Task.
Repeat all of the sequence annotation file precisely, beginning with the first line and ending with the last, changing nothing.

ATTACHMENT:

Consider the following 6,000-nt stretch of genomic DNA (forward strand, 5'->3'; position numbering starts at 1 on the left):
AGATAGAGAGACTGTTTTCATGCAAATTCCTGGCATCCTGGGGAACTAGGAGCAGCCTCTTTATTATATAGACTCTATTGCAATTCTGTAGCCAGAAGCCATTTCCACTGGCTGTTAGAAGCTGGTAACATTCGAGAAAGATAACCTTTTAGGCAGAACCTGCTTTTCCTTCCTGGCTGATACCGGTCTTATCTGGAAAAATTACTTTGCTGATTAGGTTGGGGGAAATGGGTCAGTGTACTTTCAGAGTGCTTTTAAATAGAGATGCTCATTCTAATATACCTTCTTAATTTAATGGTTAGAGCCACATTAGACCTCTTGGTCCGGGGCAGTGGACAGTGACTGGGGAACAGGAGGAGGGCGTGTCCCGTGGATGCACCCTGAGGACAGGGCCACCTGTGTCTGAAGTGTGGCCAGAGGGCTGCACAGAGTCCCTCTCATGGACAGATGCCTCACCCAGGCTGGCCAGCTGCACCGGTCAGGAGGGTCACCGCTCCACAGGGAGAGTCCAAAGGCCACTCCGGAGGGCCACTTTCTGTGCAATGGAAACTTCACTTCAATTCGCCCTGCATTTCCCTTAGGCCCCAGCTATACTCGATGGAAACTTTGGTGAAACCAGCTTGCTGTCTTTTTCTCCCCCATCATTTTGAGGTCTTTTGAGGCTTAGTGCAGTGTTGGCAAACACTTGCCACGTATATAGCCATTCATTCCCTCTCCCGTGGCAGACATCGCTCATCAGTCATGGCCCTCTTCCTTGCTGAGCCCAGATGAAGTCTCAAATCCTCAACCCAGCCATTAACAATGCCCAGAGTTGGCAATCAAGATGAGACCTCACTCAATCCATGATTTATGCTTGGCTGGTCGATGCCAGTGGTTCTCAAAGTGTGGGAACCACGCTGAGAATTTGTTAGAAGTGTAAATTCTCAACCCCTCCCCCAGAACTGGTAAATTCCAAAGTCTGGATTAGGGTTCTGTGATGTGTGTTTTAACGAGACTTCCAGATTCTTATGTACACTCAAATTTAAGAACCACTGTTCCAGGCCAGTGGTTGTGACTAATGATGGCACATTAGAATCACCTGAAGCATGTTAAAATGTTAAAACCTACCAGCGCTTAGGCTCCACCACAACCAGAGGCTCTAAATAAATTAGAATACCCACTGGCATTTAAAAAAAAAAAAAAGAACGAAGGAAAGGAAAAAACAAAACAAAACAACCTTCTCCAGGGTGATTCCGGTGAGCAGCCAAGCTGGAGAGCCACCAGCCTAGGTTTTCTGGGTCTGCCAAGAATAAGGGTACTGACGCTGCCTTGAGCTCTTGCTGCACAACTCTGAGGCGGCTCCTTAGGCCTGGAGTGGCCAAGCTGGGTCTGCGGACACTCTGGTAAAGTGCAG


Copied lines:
Consider the following 6,000-nt stretch of genomic DNA (forward strand, 5'->3'; position numbering starts at 1 on the left):
AGATAGAGAGACTGTTTTCATGCAAATTCCTGGCATCCTGGGGAACTAGGAGCAGCCTCTTTATTATATAGACTCTATTGCAATTCTGTAGCCAGAAGCCATTTCCACTGGCTGTTAGAAGCTGGTAACATTCGAGAAAGATAACCTTTTAGGCAGAACCTGCTTTTCCTTCCTGGCTGATACCGGTCTTATCTGGAAAAATTACTTTGCTGATTAGGTTGGGGGAAATGGGTCAGTGTACTTTCAGAGTGCTTTTAAATAGAGATGCTCATTCTAATATACCTTCTTAATTTAATGGTTAGAGCCACATTAGACCTCTTGGTCCGGGGCAGTGGACAGTGACTGGGGAACAGGAGGAGGGCGTGTCCCGTGGATGCACCCTGAGGACAGGGCCACCTGTGTCTGAAGTGTGGCCAGAGGGCTGCACAGAGTCCCTCTCATGGACAGATGCCTCACCCAGGCTGGCCAGCTGCACCGGTCAGGAGGGTCACCGCTCCACAGGGAGAGTCCAAAGGCCACTCCGGAGGGCCACTTTCTGTGCAATGGAAACTTCACTTCAATTCGCCCTGCATTTCCCTTAGGCCCCAGCTATACTCGATGGAAACTTTGGTGAAACCAGCTTGCTGTCTTTTTCTCCCCCATCATTTTGAGGTCTTTTGAGGCTTAGTGCAGTGTTGGCAAACACTTGCCACGTATATAGCCATTCATTCCCTCTCCCGTGGCAGACATCGCTCATCAGTCATGGCCCTCTTCCTTGCTGAGCCCAGATGAAGTCTCAAATCCTCAACCCAGCCATTAACAATGCCCAGAGTTGGCAATCAAGATGAGACCTCACTCAATCCATGATTTATGCTTGGCTGGTCGATGCCAGTGGTTCTCAAAGTGTGGGAACCACGCTGAGAATTTGTTAGAAGTGTAAATTCTCAACCCCTCCCCCAGAACTGGTAAATTCCAAAGTCTGGATTAGGGTTCTGTGATGTGTGTTTTAACGAGACTTCCAGATTCTTATGTACACTCAAATTTAAGAACCACTGTTCCAGGCCAGTGGTTGTGACTAATGATGGCACATTAGAATCACCTGAAGCATGTTAAAATGTTAAAACCTACCAGCGCTTAGGCTCCACCACAACCAGAGGCTCTAAATAAATTAGAATACCCACTGGCATTTAAAAAAAAAAAAAAGAACGAAGGAAAGGAAAAAACAAAACAAAACAACCTTCTCCAGGGTGATTCCGGTGAGCAGCCAAGCTGGAGAGCCACCAGCCTAGGTTTTCTGGGTCTGCCAAGAATAAGGGTACTGACGCTGCCTTGAGCTCTTGCTGCACAACTCTGAGGCGGCTCCTTAGGCCTGGAGTGGCCAAGCTGGGTCTGCGGACACTCTGGTAAAGTGCAG